There’s no need to memorize all of these. If you get stuck in Google Analytics, you can hover over most terms to see a pop-up description box.
There are also some crucial terms you need to understand, relating to data privacy and Google Analytics. GDPR and CCPA – Two laws passed to protect internet privacy and regulate how companies track, store, and utilize data online. The European Union implemented the General Data Protection (GDPR) in 2018. The California Consumer Privacy Act (CCPA) was also signed into law by the US state in 2018.Cookies – Small packets of data that track your activity on websites. Cookies are used for many different purposes but have gained much attention due to their use in online advertising. Due to increased privacy concerns, Google Analytics 4 is moving towards a ‘cookie-less’ model and focusing on AI-driven analytics.
You can also click on the question mark at the top right of any Google Analytics screen to access Google Analytics Help Center and search for specific terms and help information.
How to Set Up Google Analytics
To use Google Analytics, you will need to log in with your existing Google Account or create a new one.
If you use Google AdWords, Gmail, Google Docs, Youtube, or any other Google product for your business, you should use the same account for Google Analytics. Once logged in to your Google Account, you will sign up for Google Analytics.
To create your Google Analytics account, enter your website or app details.
Confirm data sharing settings between Google Analytics and other Google business products and click Get Tracking ID to finish creating your free Google Analytics account.
Your Google Analytics Tracking ID is a unique identifying number and code for your website or app.
Popular app makers, website builders like Wix, content management systems like WordPress, and ecommerce platforms like Shopify have specific directions on how to add Google Analytics tracking code to your website or app.
Look in your website’s administrative dashboard to find directions on how to start tracking your website or app users with Google Analytics.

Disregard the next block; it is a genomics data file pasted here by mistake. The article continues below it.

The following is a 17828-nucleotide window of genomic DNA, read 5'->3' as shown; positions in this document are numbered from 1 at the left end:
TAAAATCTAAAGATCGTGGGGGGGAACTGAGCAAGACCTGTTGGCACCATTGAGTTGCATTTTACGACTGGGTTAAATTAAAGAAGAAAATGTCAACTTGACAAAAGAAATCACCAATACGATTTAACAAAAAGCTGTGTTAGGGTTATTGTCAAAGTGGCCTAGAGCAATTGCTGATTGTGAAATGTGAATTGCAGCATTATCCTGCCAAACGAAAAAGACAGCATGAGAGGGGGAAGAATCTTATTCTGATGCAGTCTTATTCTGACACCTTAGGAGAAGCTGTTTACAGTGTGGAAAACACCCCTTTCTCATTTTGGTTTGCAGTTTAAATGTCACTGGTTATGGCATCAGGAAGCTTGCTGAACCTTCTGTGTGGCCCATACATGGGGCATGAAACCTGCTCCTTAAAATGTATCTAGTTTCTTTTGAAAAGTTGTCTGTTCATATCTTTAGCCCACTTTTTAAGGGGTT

Questions You Can Ask Google Analytics
Using the search box at the top of the Google Analytics interface, you can ask the following questions about your website or app users.
How many users did I have this week/month/quarter/year?
Show me a breakdown of users by device type/location/age.
What are my top pages in terms of pageviews?
What are my landing pages in terms of sessions?
How long do users stay on my site/use my app?
New vs. Returning Visitors last month?
What countries do my users come from?
What’s my goal conversion rate?
What’s my average page load time?
The answer to these questions can help you measure the results of your website marketing and advertising campaigns. Once you identify the channels that drive the most customers to your website or app, you can focus your budget and time into the highest-converting marketing and advertising tactics.
Custom Settings to Get the Most from Google Analytics
While you wait for Google Analytics to start collecting data from your website or app, you can configure the following settings in your Admin interface to get the most out of your reports. Access the Admin interface from the left sidebar menu.
Conversion reports in Google Analytics can reveal the most profitable users on your website or app. To use them, you will need to define one or more Goals for your website or app users to complete, such as completing a purchase through your website shopping cart or making an in-app purchase.
Google Analytics offers templates for you to choose from when creating a new Goal. Choose the one that best fits the objective you want users to complete on your website or app.
Once you have chosen a template, you will be directed to the appropriate goal type. If you have an ecommerce store and select Buy merchandise, it will choose the Destination goal type.
From here, you will continue to Goal details and create a funnel to track the path of your users who begin to make purchases. The funnel will track the percentage of users who start the process but don’t finish using the steps and pages you specify.
Continue to create Goals as needed to track additional tasks you want users to take on your website or app. You can create up to 20 Goals for your website or app.
Ecommerce website owners can toggle this option under View Settings to track transaction and product data from third-party shopping carts, mobile devices, and other internet connected points of sale.